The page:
The biggest mistake I made in my entrepreneurial career was spending too much time and energy on things that didn’t immediately matter. When you’re creating a company, it’s easy to get hung up on the logistics of where your office will be located and where to put the ping pong table.
Those decisions are far less important than the team you build and ensuring you find a great product/ market fit. I quickly learned that you have to focus on the big idea first to ensure your overall business success and worry about the other details later.
What would you tell your younger self?
For years, I tried keeping people around who weren’t a good company fit, giving them different opportunities or hoping with the right guidance they might improve. I would have saved myself heartache (and others a lot of frustration) if I had been able to let go. I’ve learned this lesson, and we’ve continued to hire according to our values, so this comes up less and less.
But when it does, we’re quick to act. In almost every scenario where this happens, swift action results in both the company and the person thriving in the long run.
Your policy wish list
In an ideal world, I would like to see governments protect the privacy of consumers and employees by ensuring that companies are taking due care to protect their sensitive data. However, that focus on privacy can’t come in the form of overburdening legislation that stifles innovation. It’s a delicate balance.
Your biggest piece of advice to other entrepreneurs
Focus on the company’s values and hire people who embody them. You cannot be successful if you don’t also have a great corporate culture. I believe that corporate culture starts with the company’s values and breaks down when those values become stale or “a plaque on the wall”.
My passions and side projects over the years have become the companies I’ve founded. I try to find a balance between building a great business and enjoying my personal life because that is how I can be the best version of myself. That’s why balance is such an important part of SailPoint’s culture. We want our employees to be the best versions of themselves too.
What would make you a better leader?
What continues to make me a better leader is surrounding myself with people who are smarter than I am and who have different strengths than I do. It’s easy to let ego get in the way, especially in the tech industry. We see it all the time in Silicon Valley. At SailPoint, we value humility from the top down.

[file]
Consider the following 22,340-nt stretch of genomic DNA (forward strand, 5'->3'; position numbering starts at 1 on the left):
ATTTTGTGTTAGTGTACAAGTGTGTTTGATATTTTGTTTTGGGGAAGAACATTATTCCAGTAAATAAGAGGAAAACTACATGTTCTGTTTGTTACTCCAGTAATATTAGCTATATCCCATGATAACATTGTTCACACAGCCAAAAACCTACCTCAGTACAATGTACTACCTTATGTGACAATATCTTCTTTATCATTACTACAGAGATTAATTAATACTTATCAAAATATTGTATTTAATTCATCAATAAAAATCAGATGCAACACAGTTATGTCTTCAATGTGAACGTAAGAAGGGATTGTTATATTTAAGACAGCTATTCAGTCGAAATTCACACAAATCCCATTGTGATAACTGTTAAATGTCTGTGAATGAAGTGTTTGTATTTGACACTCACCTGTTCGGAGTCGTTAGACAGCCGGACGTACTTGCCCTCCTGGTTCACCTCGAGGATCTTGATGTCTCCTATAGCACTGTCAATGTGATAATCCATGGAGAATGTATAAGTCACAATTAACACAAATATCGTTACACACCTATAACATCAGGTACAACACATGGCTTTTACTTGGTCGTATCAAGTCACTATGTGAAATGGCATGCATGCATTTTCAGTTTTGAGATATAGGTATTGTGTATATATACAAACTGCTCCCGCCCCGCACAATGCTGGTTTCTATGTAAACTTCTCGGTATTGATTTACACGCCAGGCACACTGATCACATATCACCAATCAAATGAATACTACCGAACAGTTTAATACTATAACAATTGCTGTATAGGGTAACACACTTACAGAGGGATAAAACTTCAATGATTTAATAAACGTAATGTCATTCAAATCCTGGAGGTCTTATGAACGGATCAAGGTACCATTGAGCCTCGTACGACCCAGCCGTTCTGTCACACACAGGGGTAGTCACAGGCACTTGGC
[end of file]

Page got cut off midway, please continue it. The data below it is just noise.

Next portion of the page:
The one app you use the most
With three millennial kids and their millennial spouses, along with three grandkids, text messaging is often the best way to keep in touch. It’s not my preferred method of communication, but it helps me keep in touch with the people I love.
A day in your life
I try to exercise regularly and have some quiet time in the morning to clear my head before starting the day. But the truth is that as a CEO, I don’t have the same routine every day, which is what makes my job so fun and interesting. My days vary widely, from talking with investors to having lunch with our new employees at orientation. I never have the same day twice.
On your reading list right now
I always go back to Patrick Lencioni. His books are digestible and practical. The Advantage addresses how to achieve organisational health. Lencioni also tackles the issue of maintaining a well-oiled leadership team to maintain all the functional areas and needs of the business. It’s something every entrepreneur should think about as they build their business.
Lencioni’s The Ideal Team Player is also good. His philosophy that the kind of person that is valued in the workplace is “hungry, smart and humble” is something I not only aspire to be on a personal level but also that I use as key criteria when hiring and retaining talent.
On your watchlist right now
I don’t have much time for television, but I do prioritise spending time with my wife and she’s a fan of The Great British Bake Off. As such, I’ve learned a lot about baking, even though I have a fairly limited interest (and absolutely no talent!) in the subject myself. I don’t always agree with the hosts’ views on American pies. I enjoy watching them interact with the contestants. It’s often hilarious.